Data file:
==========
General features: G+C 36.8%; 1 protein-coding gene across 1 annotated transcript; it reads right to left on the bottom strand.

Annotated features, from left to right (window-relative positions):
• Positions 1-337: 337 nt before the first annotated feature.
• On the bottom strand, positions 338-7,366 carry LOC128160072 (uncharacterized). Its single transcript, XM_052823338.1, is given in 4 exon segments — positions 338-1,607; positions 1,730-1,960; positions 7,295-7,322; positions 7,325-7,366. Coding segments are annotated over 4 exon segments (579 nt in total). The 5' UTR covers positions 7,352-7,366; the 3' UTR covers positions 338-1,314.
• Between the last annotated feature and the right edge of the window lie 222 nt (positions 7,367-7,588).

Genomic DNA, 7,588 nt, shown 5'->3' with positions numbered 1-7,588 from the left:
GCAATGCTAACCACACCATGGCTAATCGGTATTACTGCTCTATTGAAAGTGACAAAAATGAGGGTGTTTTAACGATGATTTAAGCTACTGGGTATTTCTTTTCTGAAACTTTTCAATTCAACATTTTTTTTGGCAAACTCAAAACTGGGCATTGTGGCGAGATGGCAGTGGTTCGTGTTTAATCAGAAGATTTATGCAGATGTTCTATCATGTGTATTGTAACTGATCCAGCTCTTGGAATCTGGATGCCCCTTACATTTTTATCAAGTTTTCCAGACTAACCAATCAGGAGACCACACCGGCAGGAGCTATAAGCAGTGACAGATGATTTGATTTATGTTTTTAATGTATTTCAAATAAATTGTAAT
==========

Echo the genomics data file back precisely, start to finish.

General features: G+C 36.8%; 1 protein-coding gene across 1 annotated transcript; it reads right to left on the bottom strand.

Annotated features, from left to right (window-relative positions):
• Positions 1-337: 337 nt before the first annotated feature.
• On the bottom strand, positions 338-7,366 carry LOC128160072 (uncharacterized). Its single transcript, XM_052823338.1, is given in 4 exon segments — positions 338-1,607; positions 1,730-1,960; positions 7,295-7,322; positions 7,325-7,366. Coding segments are annotated over 4 exon segments (579 nt in total). The 5' UTR covers positions 7,352-7,366; the 3' UTR covers positions 338-1,314.
• Between the last annotated feature and the right edge of the window lie 222 nt (positions 7,367-7,588).

Genomic DNA, 7,588 nt, shown 5'->3' with positions numbered 1-7,588 from the left:
GCAATGCTAACCACACCATGGCTAATCGGTATTACTGCTCTATTGAAAGTGACAAAAATGAGGGTGTTTTAACGATGATTTAAGCTACTGGGTATTTCTTTTCTGAAACTTTTCAATTCAACATTTTTTTTGGCAAACTCAAAACTGGGCATTGTGGCGAGATGGCAGTGGTTCGTGTTTAATCAGAAGATTTATGCAGATGTTCTATCATGTGTATTGTAACTGATCCAGCTCTTGGAATCTGGATGCCCCTTACATTTTTATCAAGTTTTCCAGACTAACCAATCAGGAGACCACACCGGCAGGAGCTATAAGCAGTGACAGATGATTTGATTTATGTTTTTAATGTATTTCAAATAAATTGTAAT